1. Advising: “I think you should . . “ “How come you didn’t?”

2. Analyzing: “Well, I think it’s clear the reason this happened is . . .”

3. Arguing: “That isn’t right at all. That isn’t how it happened.” “Boy. I really disagree with you on that.”

4. Commiserating: “That’s terrible. She had no right to do that to you.”

5. Condemning: “I need to call you on your racist shit.”

6. Consoling: “It wasn’t your fault; you did the best you could.” “Everything’s going to be okay.”

7. Correcting: “That’s not how it happened.” “It’s not really that hard.”

8. Criticizing: “You know what your problem is?” “Can’t you do anything right?”

9. Diagnosing: “This is happening because you’re so passive-aggressive.”, “You know, you really have a limiting pattern of always doing _____.”, “You know what your problem is?”

10. Educating: “This could turn into a very positive experience for you if you just . . .” “Well, in my experience, it was very different.” “I have a very different relationship to that.”

11. Evaluating: “If you hadn’t been so careless.”

12. Explaining: “I would have called but . . .” “I didn’t want to do it this way, but . . .”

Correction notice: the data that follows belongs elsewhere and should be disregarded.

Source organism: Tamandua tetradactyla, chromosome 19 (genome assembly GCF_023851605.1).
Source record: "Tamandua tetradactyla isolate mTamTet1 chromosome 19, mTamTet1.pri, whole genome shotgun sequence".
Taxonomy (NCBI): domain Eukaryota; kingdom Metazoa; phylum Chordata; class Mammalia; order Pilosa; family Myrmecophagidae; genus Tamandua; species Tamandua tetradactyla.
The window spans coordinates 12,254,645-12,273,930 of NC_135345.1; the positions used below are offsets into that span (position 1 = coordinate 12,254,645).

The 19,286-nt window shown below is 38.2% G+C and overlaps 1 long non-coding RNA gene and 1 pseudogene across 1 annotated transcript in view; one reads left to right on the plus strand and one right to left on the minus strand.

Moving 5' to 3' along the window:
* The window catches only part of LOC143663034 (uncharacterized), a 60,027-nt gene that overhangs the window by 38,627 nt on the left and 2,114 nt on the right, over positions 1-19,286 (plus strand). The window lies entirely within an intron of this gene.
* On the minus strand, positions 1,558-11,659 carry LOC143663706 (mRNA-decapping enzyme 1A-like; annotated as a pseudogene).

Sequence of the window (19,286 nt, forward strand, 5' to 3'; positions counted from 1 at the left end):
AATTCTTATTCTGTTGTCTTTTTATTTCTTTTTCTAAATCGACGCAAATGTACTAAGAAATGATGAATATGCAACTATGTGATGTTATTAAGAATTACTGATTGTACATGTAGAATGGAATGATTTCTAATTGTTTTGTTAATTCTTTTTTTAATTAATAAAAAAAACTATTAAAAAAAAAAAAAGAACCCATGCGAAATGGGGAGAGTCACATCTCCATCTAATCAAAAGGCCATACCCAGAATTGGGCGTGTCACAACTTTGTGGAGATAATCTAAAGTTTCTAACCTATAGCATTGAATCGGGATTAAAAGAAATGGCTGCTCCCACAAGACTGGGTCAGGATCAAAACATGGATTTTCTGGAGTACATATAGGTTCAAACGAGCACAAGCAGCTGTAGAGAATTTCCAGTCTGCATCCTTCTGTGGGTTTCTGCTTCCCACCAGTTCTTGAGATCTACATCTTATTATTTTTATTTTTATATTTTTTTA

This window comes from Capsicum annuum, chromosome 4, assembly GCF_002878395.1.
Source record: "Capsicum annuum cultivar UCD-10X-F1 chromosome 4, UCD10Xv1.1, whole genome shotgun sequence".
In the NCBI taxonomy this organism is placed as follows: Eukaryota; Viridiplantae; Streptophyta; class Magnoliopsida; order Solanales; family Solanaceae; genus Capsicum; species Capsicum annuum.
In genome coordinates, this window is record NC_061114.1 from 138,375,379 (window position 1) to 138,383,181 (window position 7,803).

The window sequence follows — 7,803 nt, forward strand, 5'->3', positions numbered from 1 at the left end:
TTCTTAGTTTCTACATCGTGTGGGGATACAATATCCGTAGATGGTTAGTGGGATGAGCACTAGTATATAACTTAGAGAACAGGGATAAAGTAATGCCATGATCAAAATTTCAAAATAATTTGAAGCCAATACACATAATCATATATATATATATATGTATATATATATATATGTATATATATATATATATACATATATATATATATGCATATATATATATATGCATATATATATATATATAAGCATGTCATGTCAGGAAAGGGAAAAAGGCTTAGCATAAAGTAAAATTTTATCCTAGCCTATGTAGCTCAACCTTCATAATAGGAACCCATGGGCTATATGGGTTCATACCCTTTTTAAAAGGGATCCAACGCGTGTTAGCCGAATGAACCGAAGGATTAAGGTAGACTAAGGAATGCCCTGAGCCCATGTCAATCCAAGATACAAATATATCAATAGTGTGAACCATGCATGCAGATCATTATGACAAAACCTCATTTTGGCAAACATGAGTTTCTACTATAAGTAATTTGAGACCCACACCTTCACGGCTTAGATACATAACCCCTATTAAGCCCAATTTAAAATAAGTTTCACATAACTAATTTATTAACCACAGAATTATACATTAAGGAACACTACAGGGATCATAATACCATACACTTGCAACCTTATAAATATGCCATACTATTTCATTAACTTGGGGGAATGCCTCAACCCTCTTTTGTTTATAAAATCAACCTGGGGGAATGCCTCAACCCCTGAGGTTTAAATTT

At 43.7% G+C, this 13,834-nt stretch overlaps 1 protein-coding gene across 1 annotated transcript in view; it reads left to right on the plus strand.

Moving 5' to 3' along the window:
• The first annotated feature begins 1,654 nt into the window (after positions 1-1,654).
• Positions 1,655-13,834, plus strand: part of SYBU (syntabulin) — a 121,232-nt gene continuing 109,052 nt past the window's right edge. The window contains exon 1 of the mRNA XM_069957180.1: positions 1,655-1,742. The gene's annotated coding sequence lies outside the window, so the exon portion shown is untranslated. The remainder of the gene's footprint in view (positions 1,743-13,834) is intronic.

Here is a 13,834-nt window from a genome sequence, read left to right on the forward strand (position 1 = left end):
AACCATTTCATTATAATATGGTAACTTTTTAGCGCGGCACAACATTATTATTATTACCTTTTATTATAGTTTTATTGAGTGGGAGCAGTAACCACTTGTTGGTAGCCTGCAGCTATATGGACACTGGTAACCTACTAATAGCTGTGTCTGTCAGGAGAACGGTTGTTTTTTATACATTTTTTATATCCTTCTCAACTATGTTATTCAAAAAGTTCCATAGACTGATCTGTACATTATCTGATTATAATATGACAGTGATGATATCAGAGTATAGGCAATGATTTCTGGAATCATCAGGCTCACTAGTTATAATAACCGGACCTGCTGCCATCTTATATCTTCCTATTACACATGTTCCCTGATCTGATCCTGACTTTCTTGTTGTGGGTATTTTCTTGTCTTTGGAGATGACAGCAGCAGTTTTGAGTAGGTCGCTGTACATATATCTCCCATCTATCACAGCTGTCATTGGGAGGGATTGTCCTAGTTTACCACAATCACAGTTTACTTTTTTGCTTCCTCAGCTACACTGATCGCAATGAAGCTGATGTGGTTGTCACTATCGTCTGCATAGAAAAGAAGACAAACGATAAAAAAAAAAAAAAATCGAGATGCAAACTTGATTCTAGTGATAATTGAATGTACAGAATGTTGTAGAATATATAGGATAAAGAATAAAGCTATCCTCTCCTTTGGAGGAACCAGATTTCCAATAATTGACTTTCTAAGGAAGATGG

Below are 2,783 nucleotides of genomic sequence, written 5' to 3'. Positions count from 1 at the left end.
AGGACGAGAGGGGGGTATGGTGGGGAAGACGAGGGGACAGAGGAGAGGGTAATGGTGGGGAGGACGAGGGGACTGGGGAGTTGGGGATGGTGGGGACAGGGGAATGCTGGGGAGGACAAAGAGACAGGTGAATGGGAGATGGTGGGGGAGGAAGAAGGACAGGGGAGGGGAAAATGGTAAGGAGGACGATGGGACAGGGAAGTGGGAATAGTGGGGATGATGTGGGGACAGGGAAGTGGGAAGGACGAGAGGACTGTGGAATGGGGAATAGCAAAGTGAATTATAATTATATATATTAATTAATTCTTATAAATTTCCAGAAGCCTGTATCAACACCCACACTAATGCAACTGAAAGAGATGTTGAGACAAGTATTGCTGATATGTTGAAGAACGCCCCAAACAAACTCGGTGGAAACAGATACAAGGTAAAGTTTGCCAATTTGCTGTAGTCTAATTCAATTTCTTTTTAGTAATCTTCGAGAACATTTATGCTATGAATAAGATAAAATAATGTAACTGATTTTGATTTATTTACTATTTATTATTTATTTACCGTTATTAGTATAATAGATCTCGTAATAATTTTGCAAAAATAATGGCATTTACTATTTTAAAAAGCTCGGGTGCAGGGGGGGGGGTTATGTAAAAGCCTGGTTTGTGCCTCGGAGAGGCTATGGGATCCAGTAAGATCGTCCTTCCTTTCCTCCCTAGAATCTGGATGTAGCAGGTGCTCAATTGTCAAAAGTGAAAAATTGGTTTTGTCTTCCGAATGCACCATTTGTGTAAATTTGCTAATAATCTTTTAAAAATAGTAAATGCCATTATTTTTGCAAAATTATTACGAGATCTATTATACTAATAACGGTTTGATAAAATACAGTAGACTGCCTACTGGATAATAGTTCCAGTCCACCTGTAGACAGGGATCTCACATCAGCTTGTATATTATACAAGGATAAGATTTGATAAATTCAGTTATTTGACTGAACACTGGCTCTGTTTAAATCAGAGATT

13. Fixing: “What will help you is to . . .”

14. Interpretations: “I think he did that because . . .”

15. Interrogating: “When did this begin? What are you feeling?”

16. Lecturing: “It’s like I always say. . .” “How many times do I have to tell you?”

17. One-Upping: “That’s nothing: wait’ll you hear what happened to me.”

18. Shutting Down: “Cheer up. Don’t worry. Don’t feel so bad.”

19. Story-telling: “That reminds me of a time . . .” “Oh! That reminds me of this Tony Robbins seminar that I went to once. Tony said . . .”

20. Sympathizing: “Oh you poor thing.”

So, if those don’t work, how do you engage with it?

To be honest, I’m not 100% sure, but here are some initial thoughts . . .

Fifteen Ideas on Dealing with the Fear of Island Z:

  • safety: instead of pushing harder, we want come from a place of being gentler and sweeter. We can to make sure that we are as safe a space as possible. That might mean extreme confidentiality. Making sure they can engage with us in a way that no one else ever needs to know. The more safe they feel, the more they’ll be willing to face the truth.
  • empathy: if they can see that we really understand what they’re secretly scared of this goes a long way. I can’t recommend reading the book Non Violent Communication enough for this. The key is that we want to give empathy first for Island A. Just for the symptoms as they experience them. And, of course, part of the symptoms they experience are the fear of Island Z.